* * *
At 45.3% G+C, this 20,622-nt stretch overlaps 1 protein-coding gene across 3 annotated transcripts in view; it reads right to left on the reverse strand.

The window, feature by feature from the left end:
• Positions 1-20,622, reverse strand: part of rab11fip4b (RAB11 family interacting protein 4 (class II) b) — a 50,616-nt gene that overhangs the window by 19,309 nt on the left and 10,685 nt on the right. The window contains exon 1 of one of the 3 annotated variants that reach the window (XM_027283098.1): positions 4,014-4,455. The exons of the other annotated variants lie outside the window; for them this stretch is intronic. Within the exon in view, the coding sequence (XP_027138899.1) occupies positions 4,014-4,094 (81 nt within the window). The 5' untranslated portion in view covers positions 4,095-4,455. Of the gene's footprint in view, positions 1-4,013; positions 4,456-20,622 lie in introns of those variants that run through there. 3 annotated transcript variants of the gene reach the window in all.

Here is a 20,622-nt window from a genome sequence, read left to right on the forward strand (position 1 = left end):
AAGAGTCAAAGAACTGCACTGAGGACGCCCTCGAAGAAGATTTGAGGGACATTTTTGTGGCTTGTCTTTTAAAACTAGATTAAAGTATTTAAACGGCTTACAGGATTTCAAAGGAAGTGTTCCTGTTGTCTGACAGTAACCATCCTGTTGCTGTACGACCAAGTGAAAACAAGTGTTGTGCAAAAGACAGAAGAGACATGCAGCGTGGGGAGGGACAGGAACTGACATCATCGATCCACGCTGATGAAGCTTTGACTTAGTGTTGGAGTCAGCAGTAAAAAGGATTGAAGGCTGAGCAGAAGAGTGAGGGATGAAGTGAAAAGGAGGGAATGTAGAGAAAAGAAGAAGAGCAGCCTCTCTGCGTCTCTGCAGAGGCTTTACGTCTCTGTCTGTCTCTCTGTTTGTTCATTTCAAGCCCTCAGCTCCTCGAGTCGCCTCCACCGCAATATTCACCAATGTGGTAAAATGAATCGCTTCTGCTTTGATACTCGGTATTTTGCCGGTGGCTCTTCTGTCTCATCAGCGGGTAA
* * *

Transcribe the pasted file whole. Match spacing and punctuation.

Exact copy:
At 45.3% G+C, this 20,622-nt stretch overlaps 1 protein-coding gene across 3 annotated transcripts in view; it reads right to left on the reverse strand.

The window, feature by feature from the left end:
• Positions 1-20,622, reverse strand: part of rab11fip4b (RAB11 family interacting protein 4 (class II) b) — a 50,616-nt gene that overhangs the window by 19,309 nt on the left and 10,685 nt on the right. The window contains exon 1 of one of the 3 annotated variants that reach the window (XM_027283098.1): positions 4,014-4,455. The exons of the other annotated variants lie outside the window; for them this stretch is intronic. Within the exon in view, the coding sequence (XP_027138899.1) occupies positions 4,014-4,094 (81 nt within the window). The 5' untranslated portion in view covers positions 4,095-4,455. Of the gene's footprint in view, positions 1-4,013; positions 4,456-20,622 lie in introns of those variants that run through there. 3 annotated transcript variants of the gene reach the window in all.

Here is a 20,622-nt window from a genome sequence, read left to right on the forward strand (position 1 = left end):
AAGAGTCAAAGAACTGCACTGAGGACGCCCTCGAAGAAGATTTGAGGGACATTTTTGTGGCTTGTCTTTTAAAACTAGATTAAAGTATTTAAACGGCTTACAGGATTTCAAAGGAAGTGTTCCTGTTGTCTGACAGTAACCATCCTGTTGCTGTACGACCAAGTGAAAACAAGTGTTGTGCAAAAGACAGAAGAGACATGCAGCGTGGGGAGGGACAGGAACTGACATCATCGATCCACGCTGATGAAGCTTTGACTTAGTGTTGGAGTCAGCAGTAAAAAGGATTGAAGGCTGAGCAGAAGAGTGAGGGATGAAGTGAAAAGGAGGGAATGTAGAGAAAAGAAGAAGAGCAGCCTCTCTGCGTCTCTGCAGAGGCTTTACGTCTCTGTCTGTCTCTCTGTTTGTTCATTTCAAGCCCTCAGCTCCTCGAGTCGCCTCCACCGCAATATTCACCAATGTGGTAAAATGAATCGCTTCTGCTTTGATACTCGGTATTTTGCCGGTGGCTCTTCTGTCTCATCAGCGGGTAA